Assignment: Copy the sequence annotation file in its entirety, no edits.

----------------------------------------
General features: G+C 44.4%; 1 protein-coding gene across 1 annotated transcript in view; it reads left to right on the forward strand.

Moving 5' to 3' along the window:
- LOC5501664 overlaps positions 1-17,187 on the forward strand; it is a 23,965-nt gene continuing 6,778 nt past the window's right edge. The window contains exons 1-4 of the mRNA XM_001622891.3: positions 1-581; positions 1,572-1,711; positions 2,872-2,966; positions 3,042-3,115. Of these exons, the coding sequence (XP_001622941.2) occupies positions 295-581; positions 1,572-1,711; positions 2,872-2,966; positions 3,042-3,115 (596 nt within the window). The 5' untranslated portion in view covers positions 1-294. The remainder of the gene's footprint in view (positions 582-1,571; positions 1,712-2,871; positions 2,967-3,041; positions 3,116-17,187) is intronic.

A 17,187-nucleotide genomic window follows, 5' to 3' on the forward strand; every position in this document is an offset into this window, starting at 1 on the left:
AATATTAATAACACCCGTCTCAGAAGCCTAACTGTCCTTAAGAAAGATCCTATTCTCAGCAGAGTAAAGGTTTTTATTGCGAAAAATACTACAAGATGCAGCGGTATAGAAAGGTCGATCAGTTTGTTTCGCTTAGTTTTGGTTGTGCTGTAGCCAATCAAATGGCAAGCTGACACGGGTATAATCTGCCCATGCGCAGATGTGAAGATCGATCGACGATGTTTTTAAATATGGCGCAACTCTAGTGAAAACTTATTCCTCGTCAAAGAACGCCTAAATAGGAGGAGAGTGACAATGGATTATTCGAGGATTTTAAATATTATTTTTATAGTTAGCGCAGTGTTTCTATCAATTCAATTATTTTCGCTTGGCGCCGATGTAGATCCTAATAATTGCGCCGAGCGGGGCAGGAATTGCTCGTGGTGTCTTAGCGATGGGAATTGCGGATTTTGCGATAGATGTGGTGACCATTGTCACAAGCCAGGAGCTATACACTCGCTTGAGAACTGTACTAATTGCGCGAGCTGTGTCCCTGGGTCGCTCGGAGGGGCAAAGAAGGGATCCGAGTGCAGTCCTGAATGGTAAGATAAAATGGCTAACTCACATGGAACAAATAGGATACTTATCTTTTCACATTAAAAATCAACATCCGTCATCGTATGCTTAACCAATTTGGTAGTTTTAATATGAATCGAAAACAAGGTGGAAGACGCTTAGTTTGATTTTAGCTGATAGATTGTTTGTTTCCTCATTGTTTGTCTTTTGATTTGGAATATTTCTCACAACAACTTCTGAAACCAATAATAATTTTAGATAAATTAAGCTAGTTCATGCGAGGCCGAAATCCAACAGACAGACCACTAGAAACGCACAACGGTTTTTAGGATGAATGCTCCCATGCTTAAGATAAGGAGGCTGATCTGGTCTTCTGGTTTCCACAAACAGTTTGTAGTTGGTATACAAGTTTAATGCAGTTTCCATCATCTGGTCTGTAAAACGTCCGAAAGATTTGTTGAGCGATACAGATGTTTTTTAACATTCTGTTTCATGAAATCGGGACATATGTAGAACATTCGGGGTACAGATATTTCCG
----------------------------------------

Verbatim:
General features: G+C 44.4%; 1 protein-coding gene across 1 annotated transcript in view; it reads left to right on the forward strand.

Moving 5' to 3' along the window:
- LOC5501664 overlaps positions 1-17,187 on the forward strand; it is a 23,965-nt gene continuing 6,778 nt past the window's right edge. The window contains exons 1-4 of the mRNA XM_001622891.3: positions 1-581; positions 1,572-1,711; positions 2,872-2,966; positions 3,042-3,115. Of these exons, the coding sequence (XP_001622941.2) occupies positions 295-581; positions 1,572-1,711; positions 2,872-2,966; positions 3,042-3,115 (596 nt within the window). The 5' untranslated portion in view covers positions 1-294. The remainder of the gene's footprint in view (positions 582-1,571; positions 1,712-2,871; positions 2,967-3,041; positions 3,116-17,187) is intronic.

A 17,187-nucleotide genomic window follows, 5' to 3' on the forward strand; every position in this document is an offset into this window, starting at 1 on the left:
AATATTAATAACACCCGTCTCAGAAGCCTAACTGTCCTTAAGAAAGATCCTATTCTCAGCAGAGTAAAGGTTTTTATTGCGAAAAATACTACAAGATGCAGCGGTATAGAAAGGTCGATCAGTTTGTTTCGCTTAGTTTTGGTTGTGCTGTAGCCAATCAAATGGCAAGCTGACACGGGTATAATCTGCCCATGCGCAGATGTGAAGATCGATCGACGATGTTTTTAAATATGGCGCAACTCTAGTGAAAACTTATTCCTCGTCAAAGAACGCCTAAATAGGAGGAGAGTGACAATGGATTATTCGAGGATTTTAAATATTATTTTTATAGTTAGCGCAGTGTTTCTATCAATTCAATTATTTTCGCTTGGCGCCGATGTAGATCCTAATAATTGCGCCGAGCGGGGCAGGAATTGCTCGTGGTGTCTTAGCGATGGGAATTGCGGATTTTGCGATAGATGTGGTGACCATTGTCACAAGCCAGGAGCTATACACTCGCTTGAGAACTGTACTAATTGCGCGAGCTGTGTCCCTGGGTCGCTCGGAGGGGCAAAGAAGGGATCCGAGTGCAGTCCTGAATGGTAAGATAAAATGGCTAACTCACATGGAACAAATAGGATACTTATCTTTTCACATTAAAAATCAACATCCGTCATCGTATGCTTAACCAATTTGGTAGTTTTAATATGAATCGAAAACAAGGTGGAAGACGCTTAGTTTGATTTTAGCTGATAGATTGTTTGTTTCCTCATTGTTTGTCTTTTGATTTGGAATATTTCTCACAACAACTTCTGAAACCAATAATAATTTTAGATAAATTAAGCTAGTTCATGCGAGGCCGAAATCCAACAGACAGACCACTAGAAACGCACAACGGTTTTTAGGATGAATGCTCCCATGCTTAAGATAAGGAGGCTGATCTGGTCTTCTGGTTTCCACAAACAGTTTGTAGTTGGTATACAAGTTTAATGCAGTTTCCATCATCTGGTCTGTAAAACGTCCGAAAGATTTGTTGAGCGATACAGATGTTTTTTAACATTCTGTTTCATGAAATCGGGACATATGTAGAACATTCGGGGTACAGATATTTCCG